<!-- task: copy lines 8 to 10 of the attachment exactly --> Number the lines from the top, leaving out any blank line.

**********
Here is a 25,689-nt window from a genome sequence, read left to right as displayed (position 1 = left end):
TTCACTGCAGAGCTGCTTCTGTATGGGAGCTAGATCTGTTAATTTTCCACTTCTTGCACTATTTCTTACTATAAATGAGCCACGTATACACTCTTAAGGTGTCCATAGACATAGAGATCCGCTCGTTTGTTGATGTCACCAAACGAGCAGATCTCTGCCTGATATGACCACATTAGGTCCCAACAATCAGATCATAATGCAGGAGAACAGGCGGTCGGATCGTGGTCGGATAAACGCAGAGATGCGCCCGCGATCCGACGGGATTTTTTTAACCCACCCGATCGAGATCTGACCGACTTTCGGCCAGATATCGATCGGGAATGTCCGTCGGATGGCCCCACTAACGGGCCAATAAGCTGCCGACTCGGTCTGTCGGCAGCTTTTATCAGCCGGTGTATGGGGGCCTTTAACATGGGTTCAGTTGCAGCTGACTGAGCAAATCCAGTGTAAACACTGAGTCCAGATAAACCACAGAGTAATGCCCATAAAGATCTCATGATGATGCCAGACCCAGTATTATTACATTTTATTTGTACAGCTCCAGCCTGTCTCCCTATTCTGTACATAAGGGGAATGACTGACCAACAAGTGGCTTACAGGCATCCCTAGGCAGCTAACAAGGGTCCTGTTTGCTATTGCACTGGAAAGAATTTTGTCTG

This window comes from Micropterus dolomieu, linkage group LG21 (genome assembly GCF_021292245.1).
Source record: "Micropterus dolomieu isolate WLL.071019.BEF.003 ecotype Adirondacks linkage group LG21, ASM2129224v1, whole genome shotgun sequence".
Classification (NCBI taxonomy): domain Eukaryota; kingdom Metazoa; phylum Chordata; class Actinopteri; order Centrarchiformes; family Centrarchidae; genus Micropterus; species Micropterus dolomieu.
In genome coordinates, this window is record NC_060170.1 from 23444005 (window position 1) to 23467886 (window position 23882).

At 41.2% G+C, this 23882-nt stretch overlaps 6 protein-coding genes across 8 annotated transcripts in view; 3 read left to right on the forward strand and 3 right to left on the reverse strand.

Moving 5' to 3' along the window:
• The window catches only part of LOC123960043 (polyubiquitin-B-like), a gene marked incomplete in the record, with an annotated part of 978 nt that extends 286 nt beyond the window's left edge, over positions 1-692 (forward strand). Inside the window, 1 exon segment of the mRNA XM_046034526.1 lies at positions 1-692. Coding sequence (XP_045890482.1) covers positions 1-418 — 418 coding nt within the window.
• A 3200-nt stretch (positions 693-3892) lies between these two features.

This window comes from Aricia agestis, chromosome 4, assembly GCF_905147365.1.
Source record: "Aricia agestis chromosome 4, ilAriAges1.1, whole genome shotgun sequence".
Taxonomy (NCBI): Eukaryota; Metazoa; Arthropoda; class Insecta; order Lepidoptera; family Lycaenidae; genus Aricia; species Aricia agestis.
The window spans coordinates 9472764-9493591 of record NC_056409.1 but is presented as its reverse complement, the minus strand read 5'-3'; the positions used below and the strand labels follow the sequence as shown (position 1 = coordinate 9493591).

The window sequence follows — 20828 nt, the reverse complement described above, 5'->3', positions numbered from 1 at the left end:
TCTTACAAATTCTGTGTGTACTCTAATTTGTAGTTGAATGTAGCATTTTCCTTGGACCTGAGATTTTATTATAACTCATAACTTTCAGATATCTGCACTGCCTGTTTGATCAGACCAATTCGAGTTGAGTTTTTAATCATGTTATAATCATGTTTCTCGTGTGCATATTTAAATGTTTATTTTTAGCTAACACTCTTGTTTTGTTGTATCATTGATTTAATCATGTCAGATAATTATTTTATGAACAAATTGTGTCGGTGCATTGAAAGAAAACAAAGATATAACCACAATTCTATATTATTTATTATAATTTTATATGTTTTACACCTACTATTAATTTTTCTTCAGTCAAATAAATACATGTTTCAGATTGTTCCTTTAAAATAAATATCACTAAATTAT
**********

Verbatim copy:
Moving 5' to 3' along the window:
• The window catches only part of LOC123960043 (polyubiquitin-B-like), a gene marked incomplete in the record, with an annotated part of 978 nt that extends 286 nt beyond the window's left edge, over positions 1-692 (forward strand). Inside the window, 1 exon segment of the mRNA XM_046034526.1 lies at positions 1-692. Coding sequence (XP_045890482.1) covers positions 1-418 — 418 coding nt within the window.
• A 3200-nt stretch (positions 693-3892) lies between these two features.